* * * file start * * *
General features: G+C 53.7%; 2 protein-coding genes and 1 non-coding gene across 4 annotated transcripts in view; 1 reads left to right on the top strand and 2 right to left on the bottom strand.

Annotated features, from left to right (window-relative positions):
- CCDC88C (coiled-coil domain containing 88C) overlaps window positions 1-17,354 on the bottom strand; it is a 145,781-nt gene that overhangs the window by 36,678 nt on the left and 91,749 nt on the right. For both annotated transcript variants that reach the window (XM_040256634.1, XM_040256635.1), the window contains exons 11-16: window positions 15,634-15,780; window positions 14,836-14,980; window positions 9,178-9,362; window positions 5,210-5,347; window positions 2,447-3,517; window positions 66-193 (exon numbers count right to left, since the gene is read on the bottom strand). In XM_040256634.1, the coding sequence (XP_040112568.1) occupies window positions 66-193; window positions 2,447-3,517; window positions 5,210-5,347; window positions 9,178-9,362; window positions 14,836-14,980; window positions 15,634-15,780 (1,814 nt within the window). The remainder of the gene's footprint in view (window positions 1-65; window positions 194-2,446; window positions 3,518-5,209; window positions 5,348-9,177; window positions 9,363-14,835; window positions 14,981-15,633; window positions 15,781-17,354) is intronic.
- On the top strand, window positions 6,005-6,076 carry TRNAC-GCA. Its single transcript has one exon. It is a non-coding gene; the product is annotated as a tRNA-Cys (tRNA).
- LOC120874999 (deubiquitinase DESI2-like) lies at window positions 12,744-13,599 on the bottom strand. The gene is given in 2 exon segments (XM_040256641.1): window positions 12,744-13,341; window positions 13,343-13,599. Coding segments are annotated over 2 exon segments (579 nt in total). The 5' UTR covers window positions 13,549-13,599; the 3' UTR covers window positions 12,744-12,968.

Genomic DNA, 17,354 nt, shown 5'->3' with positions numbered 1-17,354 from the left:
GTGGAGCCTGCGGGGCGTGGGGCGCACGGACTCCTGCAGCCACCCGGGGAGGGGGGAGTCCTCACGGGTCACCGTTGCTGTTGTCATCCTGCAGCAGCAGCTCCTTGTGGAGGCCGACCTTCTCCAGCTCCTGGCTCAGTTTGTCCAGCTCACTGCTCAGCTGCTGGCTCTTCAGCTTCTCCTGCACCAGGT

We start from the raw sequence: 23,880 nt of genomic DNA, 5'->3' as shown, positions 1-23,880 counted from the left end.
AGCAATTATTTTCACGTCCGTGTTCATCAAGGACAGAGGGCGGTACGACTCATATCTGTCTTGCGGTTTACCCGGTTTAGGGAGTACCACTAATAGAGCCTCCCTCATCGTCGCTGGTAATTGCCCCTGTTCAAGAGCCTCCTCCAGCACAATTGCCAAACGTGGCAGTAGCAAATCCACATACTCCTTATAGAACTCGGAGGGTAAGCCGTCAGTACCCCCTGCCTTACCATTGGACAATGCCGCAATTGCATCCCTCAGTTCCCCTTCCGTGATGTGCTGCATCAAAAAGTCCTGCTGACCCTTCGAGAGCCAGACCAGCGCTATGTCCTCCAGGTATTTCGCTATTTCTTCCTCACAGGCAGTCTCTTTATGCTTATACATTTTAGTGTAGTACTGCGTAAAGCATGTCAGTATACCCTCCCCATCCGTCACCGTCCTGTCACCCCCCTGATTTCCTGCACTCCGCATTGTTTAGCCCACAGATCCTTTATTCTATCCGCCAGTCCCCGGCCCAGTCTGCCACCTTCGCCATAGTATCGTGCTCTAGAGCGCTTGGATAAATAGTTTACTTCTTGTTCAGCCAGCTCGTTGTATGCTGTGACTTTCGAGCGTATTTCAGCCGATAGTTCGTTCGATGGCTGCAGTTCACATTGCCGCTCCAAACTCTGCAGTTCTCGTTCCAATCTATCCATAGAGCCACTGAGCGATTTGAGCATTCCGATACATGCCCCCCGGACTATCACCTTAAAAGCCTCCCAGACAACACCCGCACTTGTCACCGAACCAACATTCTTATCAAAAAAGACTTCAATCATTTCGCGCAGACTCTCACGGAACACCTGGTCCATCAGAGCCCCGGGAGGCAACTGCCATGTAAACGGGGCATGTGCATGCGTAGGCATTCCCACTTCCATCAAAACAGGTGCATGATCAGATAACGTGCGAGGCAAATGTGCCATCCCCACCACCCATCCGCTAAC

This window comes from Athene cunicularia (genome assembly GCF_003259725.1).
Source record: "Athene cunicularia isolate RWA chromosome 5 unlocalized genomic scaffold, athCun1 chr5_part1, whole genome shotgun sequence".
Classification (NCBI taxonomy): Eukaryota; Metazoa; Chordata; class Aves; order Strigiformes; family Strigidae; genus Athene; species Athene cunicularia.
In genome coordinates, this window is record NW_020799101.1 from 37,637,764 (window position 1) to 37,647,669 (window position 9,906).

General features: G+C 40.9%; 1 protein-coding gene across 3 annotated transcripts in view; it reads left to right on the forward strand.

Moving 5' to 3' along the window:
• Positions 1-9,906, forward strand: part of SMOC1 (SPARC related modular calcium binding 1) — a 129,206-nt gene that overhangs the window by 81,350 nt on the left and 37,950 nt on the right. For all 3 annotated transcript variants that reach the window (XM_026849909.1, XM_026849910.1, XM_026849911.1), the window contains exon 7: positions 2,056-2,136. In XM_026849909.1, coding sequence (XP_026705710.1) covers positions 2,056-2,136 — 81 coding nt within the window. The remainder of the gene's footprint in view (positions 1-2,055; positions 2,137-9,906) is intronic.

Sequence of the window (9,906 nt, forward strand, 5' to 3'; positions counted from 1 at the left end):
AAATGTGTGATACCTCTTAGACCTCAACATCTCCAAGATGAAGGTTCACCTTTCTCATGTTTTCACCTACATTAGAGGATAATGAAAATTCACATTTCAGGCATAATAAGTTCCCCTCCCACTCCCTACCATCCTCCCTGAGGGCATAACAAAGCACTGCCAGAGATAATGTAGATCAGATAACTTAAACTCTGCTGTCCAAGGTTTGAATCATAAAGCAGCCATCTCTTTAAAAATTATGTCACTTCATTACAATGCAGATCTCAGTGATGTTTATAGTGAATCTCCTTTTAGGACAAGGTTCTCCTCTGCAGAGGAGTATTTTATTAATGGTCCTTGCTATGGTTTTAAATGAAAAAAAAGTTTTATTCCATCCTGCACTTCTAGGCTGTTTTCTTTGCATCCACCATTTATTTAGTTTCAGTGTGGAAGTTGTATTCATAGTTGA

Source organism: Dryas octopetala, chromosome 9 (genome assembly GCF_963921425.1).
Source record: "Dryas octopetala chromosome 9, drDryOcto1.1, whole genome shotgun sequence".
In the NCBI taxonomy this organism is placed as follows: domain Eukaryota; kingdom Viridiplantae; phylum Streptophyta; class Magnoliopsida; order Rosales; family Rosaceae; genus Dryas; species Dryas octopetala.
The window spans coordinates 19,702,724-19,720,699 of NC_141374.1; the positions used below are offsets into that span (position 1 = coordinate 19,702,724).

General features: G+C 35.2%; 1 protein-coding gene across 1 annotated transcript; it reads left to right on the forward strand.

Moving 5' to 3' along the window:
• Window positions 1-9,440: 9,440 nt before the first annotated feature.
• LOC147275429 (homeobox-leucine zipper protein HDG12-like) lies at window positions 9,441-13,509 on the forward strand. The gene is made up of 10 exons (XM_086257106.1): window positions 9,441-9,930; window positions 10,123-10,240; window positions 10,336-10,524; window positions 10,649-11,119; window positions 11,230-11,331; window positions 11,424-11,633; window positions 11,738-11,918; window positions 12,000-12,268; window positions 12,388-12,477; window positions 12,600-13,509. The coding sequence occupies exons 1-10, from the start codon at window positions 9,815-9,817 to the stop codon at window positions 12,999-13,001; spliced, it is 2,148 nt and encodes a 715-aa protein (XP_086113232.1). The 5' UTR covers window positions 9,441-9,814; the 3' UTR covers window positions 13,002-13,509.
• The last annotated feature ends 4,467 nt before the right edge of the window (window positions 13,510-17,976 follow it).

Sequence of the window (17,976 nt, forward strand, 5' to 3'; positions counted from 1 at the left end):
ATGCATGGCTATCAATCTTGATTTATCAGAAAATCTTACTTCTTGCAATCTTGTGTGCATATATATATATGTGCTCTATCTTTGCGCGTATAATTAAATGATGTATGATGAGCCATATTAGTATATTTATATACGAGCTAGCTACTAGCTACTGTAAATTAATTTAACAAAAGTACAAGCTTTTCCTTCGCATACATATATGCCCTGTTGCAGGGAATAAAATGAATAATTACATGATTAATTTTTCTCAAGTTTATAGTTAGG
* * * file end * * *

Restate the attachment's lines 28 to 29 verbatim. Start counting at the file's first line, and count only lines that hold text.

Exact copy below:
Sequence of the window (17,976 nt, forward strand, 5' to 3'; positions counted from 1 at the left end):
ATGCATGGCTATCAATCTTGATTTATCAGAAAATCTTACTTCTTGCAATCTTGTGTGCATATATATATATGTGCTCTATCTTTGCGCGTATAATTAAATGATGTATGATGAGCCATATTAGTATATTTATATACGAGCTAGCTACTAGCTACTGTAAATTAATTTAACAAAAGTACAAGCTTTTCCTTCGCATACATATATGCCCTGTTGCAGGGAATAAAATGAATAATTACATGATTAATTTTTCTCAAGTTTATAGTTAGG